For 363 days of each year, Buffalo’s street food options–the kind of stuff you can eat while walking, talking, or, for the seriously coordinated, cycling – can be kindly described as limited.
Then the Taste of Buffalo arrives, and thousands upon thousands of Western New Yorkers and their visitors discover anew the experience of never having enough napkins, of licking one’s chops to find the far-flung remnants of zesty sauce, of navigating a busy avenue with only your peripheral vision to better focus on the tasty morsel at hand.
This year’s festival had a few new entrants, seriously warm and bright weather, and a lot of dishes that remind you of how great it is to live in city that has a never-ending infatuation with real food.
The official judges have already had their say – and hurrah for Ms. Goodie’s Junkyard Dog, probably my favorite treat from last year–but here’s a few non-objective impressions of this year’s offerings.
• Value propositions: Veterans of the Taste have undoubtedly noticed a trend toward items increasing to a six-to-eight-ticket cost (that’s $3-$4 in non-Taste tender) while staying at sample sizes. Most stands offer a “taste” portion for two or three tickets, but only a few stood out as real bang for the buck:
- Merritt Estate’s 3 ticket “taste” of its sangria slushie is a small Solo cup filled with the frozen fruit-infused wine. Maybe it was the heat, but more than one female correspondent reported feeling quite content with the hooch-to-cash ratio.
- The kheer offered up by Kabab & Curry is surprisingly perfect, given that it’s being dished out in mass quantities. But the texture is silken, the hints of cardamom and saffron are there, and it was chilled just right–all for just two tickets. My modest proposal for next year–bring out the dosas.
- The Niagara Cafe, whose in-house lunch offerings aren’t that much more expensive than other stands full-size items, offered a two-ticket “taste” of their arroz con pollo with stewed chicken and potatoes over rice that had tender meat, hearty spices laced thorugh a tomato base, and more filling flavor than you’d expect from a take-out sauce container. Their chile relleno,or stuffed pepper, wasn’t all too different in its makeup from other stands’, but it was crisp instead of soggy, and flavored with kick rather than overwhelmed by ricotta:
• Unassuming awesomeness: There was a lot of food that sounded great and was, a good number of plates I couldn’t quite understand winning an award (or meriting a $4 investment), and then there was the Hamlin House’s “Grilled Blue Shrimp Strawberry Salad.” The “blue” came from the cheese, and it was glazed with just the right amount of fresh-mixed balsamic dresing. The grilled shrimp alone was worthy of praise, but it was a reasonably healthy, heartily portioned bit of adventurous flavor-blending. To say the least, it was a nice showing from an American Legion post on Franklin Street:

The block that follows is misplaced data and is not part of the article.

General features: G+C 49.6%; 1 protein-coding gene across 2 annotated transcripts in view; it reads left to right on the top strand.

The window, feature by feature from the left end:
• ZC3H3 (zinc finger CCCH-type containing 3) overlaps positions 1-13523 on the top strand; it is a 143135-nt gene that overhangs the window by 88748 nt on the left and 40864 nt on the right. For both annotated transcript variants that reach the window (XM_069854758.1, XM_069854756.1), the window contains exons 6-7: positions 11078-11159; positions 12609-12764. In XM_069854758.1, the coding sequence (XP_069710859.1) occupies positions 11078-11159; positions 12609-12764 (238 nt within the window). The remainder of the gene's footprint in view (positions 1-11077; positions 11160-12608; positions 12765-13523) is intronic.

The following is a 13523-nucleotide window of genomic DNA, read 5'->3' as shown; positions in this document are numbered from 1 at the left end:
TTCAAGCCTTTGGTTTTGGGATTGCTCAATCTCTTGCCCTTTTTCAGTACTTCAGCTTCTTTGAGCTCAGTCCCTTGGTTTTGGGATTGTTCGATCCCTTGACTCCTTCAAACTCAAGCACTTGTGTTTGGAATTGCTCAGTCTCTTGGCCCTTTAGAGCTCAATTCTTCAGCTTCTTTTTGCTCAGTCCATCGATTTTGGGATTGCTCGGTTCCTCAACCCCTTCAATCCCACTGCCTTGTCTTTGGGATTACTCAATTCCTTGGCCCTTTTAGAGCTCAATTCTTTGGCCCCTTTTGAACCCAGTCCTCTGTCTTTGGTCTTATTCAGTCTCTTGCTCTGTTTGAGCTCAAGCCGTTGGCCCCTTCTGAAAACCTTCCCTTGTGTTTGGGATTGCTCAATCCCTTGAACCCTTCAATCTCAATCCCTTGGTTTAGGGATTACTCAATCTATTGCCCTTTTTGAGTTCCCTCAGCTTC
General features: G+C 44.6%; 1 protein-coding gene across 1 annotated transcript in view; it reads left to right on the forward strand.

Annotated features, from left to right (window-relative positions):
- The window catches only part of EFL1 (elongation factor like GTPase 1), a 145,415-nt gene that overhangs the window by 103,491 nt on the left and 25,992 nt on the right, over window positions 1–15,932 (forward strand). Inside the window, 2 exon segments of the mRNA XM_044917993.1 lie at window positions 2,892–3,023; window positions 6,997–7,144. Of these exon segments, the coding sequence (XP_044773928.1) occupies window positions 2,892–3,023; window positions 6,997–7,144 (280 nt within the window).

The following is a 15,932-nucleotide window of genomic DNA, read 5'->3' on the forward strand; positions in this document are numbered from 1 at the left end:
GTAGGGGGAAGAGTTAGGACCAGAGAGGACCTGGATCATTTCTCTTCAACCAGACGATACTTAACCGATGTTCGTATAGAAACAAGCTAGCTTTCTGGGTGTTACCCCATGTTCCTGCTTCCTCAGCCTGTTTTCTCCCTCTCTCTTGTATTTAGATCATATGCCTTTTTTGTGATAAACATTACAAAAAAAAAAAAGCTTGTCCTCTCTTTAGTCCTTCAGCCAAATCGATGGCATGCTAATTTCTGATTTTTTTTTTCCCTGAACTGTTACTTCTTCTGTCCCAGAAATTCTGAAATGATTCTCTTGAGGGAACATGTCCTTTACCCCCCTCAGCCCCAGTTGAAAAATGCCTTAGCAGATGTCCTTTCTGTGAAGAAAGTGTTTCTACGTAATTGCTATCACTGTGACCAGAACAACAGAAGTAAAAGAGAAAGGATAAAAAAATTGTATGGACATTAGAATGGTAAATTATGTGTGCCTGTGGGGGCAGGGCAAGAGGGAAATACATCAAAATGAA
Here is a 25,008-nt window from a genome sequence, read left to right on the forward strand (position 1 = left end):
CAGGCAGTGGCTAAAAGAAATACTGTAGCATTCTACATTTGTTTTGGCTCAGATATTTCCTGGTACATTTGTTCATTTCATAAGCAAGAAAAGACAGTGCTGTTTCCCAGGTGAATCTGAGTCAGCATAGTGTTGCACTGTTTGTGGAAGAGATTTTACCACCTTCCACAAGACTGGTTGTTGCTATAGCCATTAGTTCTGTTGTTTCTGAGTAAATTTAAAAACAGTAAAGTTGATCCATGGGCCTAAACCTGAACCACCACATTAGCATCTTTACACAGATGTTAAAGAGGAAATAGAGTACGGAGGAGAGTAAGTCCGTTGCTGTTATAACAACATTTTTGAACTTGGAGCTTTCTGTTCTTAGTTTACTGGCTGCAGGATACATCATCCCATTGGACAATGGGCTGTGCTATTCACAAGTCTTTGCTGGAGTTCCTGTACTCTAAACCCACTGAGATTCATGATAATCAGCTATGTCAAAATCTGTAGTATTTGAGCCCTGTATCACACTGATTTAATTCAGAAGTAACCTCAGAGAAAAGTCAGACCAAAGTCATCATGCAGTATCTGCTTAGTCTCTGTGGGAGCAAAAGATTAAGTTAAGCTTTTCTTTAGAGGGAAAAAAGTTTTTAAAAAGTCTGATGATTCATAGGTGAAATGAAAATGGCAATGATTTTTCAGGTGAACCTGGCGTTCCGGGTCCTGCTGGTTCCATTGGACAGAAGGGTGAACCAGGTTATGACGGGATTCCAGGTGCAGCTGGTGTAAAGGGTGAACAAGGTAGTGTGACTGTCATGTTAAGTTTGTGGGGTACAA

• Food Mob Mentality: One thing I’ve noticed about Taste of Buffalo–it turns the most share-friendly, synchronized couples into secretive snack hoarders. Stand in any crowded line, and you’ll hear a husband or wife call back to their significant other something like, “Can I have two of your tickets?” Why do couples planning to walk the entire festival together even divide their tickets? Are we all harboring a latent fear of spotting a Bacon Velveeta Kobe Burger for 6 tickets, asking for some of the communal coin, and finding only rejection and stern reminders about physician appointments? Having said this, my wife and I split our tickets evenly, and only trade up when one is too stuffed to even consider eating more.
• Assorted leftovers: I never thought I’d utter this, but the “Lunch Box” from Joe’s Deli needed … more Fritos. When you’re combining bologna, American cheese, kethcup, mustard, and the aforementioned fried corn twists in a gigantic roll, you need significant texture, or it loses its kitsch-conscious fun … Donnie’s Smokehouse wins the prize for best ambassador for the festival. You could smell his slow-cooking goods a full city block back on Delaware Avenue … If The Steer is going to go for high-energy, loud-music cooking, it would help if they pre-loaded the iPod with a few more tracks next time. In one two-hour visit, we heard Elton John’s “Tiny Dancer” and a certain not-family-friendly Prince track twice each.
I’ll end this post with a fish taco from Ava Cado’s, an unassuming fresh-Mex joint in the University Plaza on Main Street, Buffalo, which, along with Fiamma, was a welcome newcomer to the Taste. Need more photographic evidence that the Taste is truly come and gone? Check out this Flickr search. May many more inventive cooks persuade their owners to try their hand at en masse cuisine next year, and may we all be there to eat (and shoot) it.